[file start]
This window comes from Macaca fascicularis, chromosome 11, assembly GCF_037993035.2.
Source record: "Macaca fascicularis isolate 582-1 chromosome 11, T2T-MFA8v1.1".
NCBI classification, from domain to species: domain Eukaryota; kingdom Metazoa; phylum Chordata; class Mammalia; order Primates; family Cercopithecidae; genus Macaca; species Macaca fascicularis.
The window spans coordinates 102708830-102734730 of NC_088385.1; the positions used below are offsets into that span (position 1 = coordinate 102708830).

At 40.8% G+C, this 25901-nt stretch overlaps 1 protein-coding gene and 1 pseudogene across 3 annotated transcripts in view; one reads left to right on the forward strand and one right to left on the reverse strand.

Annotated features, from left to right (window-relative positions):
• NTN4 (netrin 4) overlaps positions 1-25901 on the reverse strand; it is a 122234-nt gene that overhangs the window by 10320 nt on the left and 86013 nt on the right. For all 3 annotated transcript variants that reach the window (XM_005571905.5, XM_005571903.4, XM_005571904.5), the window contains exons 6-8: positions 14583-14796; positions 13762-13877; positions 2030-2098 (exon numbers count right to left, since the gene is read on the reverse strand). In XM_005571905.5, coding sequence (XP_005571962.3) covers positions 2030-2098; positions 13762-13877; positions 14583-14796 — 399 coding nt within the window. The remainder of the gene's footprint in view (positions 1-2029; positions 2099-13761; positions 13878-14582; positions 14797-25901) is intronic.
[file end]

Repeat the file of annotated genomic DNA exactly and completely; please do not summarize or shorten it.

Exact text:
This window comes from Macaca fascicularis, chromosome 11, assembly GCF_037993035.2.
Source record: "Macaca fascicularis isolate 582-1 chromosome 11, T2T-MFA8v1.1".
NCBI classification, from domain to species: domain Eukaryota; kingdom Metazoa; phylum Chordata; class Mammalia; order Primates; family Cercopithecidae; genus Macaca; species Macaca fascicularis.
The window spans coordinates 102708830-102734730 of NC_088385.1; the positions used below are offsets into that span (position 1 = coordinate 102708830).

At 40.8% G+C, this 25901-nt stretch overlaps 1 protein-coding gene and 1 pseudogene across 3 annotated transcripts in view; one reads left to right on the forward strand and one right to left on the reverse strand.

Annotated features, from left to right (window-relative positions):
• NTN4 (netrin 4) overlaps positions 1-25901 on the reverse strand; it is a 122234-nt gene that overhangs the window by 10320 nt on the left and 86013 nt on the right. For all 3 annotated transcript variants that reach the window (XM_005571905.5, XM_005571903.4, XM_005571904.5), the window contains exons 6-8: positions 14583-14796; positions 13762-13877; positions 2030-2098 (exon numbers count right to left, since the gene is read on the reverse strand). In XM_005571905.5, coding sequence (XP_005571962.3) covers positions 2030-2098; positions 13762-13877; positions 14583-14796 — 399 coding nt within the window. The remainder of the gene's footprint in view (positions 1-2029; positions 2099-13761; positions 13878-14582; positions 14797-25901) is intronic.